Who's the Baketard?

Why Baketard? Love to cook, hate to bake. Despite having gone to cooking school and working in some top kitchens, I never learned the baking side of things. I'm building my baking and photography skills, while sharing recipes that rock my world in the mean time.

Entries in Teage Ezard (2)

Friday
Jan202012

Smoked Baby Chicken with Tomato and Eggplant Sambal

Another day of snowbound togetherness.  Another day TRAPPED IN THIS HOUSE TOGETHER.  What do you do with a week of enforced intimacy?  You try not to kill each other during the day and then cook a kick ass dinner, blow off your New Years resolution diet, drink a bottle of wine and then realize, “Hey, I’m not driving anywhere” and suck down another!  Yeah, that was our Thursday.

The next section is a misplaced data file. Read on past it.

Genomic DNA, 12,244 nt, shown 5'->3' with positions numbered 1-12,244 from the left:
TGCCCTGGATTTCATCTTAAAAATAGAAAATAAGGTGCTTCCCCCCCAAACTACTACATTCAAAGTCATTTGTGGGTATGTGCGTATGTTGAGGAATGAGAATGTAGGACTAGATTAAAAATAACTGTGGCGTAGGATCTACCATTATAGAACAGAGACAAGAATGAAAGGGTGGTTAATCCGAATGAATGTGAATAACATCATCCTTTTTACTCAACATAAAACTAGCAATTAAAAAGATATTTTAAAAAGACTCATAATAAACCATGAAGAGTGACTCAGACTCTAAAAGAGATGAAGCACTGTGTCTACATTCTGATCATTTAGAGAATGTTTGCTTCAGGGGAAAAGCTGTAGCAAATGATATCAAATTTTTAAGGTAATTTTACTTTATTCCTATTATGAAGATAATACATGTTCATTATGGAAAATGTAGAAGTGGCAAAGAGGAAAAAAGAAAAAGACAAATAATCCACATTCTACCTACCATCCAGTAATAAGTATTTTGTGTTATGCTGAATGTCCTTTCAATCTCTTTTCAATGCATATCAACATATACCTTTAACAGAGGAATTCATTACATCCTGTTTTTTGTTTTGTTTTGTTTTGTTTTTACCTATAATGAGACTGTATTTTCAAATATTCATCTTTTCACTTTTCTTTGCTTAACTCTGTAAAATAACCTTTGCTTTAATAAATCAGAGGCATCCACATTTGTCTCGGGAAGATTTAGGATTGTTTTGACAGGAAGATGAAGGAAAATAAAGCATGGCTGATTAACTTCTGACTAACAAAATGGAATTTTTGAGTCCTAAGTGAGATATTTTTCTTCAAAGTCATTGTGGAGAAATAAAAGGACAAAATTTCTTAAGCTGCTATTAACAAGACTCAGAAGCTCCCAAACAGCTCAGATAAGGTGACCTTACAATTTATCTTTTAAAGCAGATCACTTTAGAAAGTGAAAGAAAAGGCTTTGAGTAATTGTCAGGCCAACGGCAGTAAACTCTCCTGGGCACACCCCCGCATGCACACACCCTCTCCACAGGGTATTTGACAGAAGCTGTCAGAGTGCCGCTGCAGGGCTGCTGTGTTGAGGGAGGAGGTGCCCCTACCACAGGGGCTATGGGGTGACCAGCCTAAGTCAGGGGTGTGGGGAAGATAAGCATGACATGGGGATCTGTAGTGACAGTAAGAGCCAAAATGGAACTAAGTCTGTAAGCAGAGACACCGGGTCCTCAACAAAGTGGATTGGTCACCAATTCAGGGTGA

Earlier this month, I received an email from a very nice woman at Tealeaves.com who had seen the feature in 425 Magazine in the fall, featuring local food bloggers/twitter loudmouths like me. She asked if I would try their teas and let them know what I thought. I was flattered, and surprised to get a huge assortment in the mail. With our stupid New Years diets, I’ve been drinking a lot of tea instead of wine (WTF, right?), and the assortment she sent has been delicious. I'm also a geek for cool packaging, and loved how these arrived. There is a sealed bag inside a sealed tea compartment inside a cool tea tin. It's like a Russian Doll of tealeaves. My favorite tea has always been (and remains) Jasmine, so I used that to smoke the chicken in this recipe.

This recipe is a goldmine. It has the perfect marriage of sweet and spicy, delicious textural combinations between the creamy eggplant and tomato sambal, the seared chicken, and the crunchy fried sambal on top. Like the other Ezard recipes I’ve blogged about, this was delicious and so completely the type of food I like to cook.